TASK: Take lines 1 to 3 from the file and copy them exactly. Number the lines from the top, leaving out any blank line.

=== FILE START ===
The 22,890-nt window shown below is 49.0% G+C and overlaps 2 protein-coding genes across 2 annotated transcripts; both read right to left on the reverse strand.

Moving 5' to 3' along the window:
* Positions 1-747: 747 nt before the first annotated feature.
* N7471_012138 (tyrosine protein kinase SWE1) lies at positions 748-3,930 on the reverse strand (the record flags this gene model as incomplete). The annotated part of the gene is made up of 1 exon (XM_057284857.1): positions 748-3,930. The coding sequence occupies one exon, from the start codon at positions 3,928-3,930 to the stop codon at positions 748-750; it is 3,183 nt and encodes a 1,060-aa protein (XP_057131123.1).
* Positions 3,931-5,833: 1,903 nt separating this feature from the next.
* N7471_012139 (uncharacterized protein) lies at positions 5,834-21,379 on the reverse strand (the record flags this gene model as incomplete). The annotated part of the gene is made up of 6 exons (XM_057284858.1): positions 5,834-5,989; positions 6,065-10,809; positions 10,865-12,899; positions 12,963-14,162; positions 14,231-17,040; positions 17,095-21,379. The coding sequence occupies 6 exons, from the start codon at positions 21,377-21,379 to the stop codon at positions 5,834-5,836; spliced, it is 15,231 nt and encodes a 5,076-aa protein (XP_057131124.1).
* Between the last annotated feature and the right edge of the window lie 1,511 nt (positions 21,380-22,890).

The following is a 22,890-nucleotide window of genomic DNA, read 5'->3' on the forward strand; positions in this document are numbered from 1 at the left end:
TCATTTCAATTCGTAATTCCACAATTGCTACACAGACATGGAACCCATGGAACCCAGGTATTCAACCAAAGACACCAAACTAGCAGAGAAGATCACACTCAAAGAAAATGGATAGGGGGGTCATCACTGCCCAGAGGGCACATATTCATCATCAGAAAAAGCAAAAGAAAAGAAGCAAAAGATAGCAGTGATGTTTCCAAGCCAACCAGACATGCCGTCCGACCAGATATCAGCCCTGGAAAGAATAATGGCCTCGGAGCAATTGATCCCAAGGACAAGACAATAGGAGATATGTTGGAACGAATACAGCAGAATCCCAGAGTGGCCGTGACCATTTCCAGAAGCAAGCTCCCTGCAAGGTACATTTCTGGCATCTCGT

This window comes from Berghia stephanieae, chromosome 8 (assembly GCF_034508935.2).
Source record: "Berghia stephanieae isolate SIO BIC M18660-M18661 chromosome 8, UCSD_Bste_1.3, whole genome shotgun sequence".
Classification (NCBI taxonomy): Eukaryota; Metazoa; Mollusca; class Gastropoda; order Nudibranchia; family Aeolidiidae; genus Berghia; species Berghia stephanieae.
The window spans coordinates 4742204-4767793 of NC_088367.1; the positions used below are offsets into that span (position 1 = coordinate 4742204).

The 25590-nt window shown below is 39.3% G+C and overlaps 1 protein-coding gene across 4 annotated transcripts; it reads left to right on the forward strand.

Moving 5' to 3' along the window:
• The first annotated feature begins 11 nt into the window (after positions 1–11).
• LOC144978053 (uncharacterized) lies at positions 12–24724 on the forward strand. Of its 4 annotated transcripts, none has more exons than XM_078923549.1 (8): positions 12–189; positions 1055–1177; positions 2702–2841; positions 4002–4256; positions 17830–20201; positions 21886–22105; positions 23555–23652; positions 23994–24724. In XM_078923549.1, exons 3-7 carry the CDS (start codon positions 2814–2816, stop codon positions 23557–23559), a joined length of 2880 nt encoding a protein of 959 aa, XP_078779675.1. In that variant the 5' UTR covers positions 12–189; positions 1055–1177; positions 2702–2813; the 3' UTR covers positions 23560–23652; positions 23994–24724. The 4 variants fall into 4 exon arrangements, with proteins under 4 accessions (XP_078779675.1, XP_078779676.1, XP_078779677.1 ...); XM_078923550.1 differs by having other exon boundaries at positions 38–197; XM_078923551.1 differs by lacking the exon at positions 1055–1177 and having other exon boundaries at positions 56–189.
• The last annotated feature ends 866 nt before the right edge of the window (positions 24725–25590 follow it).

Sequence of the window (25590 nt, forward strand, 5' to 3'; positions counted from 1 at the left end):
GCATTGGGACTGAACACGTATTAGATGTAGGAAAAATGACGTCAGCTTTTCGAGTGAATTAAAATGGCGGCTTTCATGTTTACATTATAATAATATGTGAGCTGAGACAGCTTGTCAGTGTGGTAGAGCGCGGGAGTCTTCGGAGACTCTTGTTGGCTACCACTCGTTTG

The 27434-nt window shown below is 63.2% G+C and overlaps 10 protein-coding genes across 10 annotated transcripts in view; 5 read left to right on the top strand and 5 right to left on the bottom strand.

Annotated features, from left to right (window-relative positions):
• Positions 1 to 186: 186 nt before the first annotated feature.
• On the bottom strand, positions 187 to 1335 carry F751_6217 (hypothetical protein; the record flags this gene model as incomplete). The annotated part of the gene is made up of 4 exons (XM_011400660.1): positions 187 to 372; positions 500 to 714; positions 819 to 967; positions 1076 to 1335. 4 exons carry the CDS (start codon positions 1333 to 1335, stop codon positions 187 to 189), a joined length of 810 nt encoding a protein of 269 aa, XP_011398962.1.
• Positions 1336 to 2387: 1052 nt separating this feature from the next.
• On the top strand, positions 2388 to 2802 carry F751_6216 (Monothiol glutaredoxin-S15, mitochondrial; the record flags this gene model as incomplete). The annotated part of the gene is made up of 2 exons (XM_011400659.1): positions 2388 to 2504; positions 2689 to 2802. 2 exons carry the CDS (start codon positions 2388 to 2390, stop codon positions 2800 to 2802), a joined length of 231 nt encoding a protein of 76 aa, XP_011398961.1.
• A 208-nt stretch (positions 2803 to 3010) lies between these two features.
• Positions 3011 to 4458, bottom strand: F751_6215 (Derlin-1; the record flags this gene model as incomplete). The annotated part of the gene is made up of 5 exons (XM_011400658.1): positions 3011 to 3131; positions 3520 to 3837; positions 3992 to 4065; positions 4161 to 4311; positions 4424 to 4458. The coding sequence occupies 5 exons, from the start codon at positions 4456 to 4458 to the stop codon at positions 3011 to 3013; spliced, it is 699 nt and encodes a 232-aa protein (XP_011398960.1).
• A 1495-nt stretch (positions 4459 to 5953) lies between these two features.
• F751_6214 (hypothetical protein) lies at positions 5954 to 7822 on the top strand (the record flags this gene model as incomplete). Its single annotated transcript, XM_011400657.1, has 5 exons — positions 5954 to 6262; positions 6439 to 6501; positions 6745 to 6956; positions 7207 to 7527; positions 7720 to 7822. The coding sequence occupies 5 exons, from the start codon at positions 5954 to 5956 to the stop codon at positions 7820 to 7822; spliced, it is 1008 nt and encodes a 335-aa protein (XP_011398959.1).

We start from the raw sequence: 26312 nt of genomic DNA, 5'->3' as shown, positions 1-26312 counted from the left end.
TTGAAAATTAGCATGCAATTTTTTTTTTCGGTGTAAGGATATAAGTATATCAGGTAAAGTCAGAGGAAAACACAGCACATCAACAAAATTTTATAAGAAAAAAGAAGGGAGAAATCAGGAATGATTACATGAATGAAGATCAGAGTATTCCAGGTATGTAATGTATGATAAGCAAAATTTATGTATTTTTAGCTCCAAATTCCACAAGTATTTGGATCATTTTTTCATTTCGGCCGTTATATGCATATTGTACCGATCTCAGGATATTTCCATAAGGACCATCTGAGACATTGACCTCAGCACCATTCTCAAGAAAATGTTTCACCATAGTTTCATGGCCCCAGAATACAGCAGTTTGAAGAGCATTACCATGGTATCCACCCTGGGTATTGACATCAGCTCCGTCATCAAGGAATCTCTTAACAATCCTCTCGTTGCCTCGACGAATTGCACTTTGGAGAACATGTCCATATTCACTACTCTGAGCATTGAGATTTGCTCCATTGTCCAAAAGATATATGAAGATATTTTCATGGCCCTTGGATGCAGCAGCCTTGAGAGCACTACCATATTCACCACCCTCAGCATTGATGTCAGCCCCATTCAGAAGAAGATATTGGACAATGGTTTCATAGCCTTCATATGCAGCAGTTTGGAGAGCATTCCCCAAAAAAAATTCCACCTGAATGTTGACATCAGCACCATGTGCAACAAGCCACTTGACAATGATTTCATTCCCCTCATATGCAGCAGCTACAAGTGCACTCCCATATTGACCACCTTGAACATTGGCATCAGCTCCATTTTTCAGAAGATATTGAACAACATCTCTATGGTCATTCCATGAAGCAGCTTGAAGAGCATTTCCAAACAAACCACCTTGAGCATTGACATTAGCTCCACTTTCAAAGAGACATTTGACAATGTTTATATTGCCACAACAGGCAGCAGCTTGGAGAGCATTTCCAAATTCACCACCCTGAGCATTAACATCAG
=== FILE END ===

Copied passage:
The 22,890-nt window shown below is 49.0% G+C and overlaps 2 protein-coding genes across 2 annotated transcripts; both read right to left on the reverse strand.

Moving 5' to 3' along the window:
* Positions 1-747: 747 nt before the first annotated feature.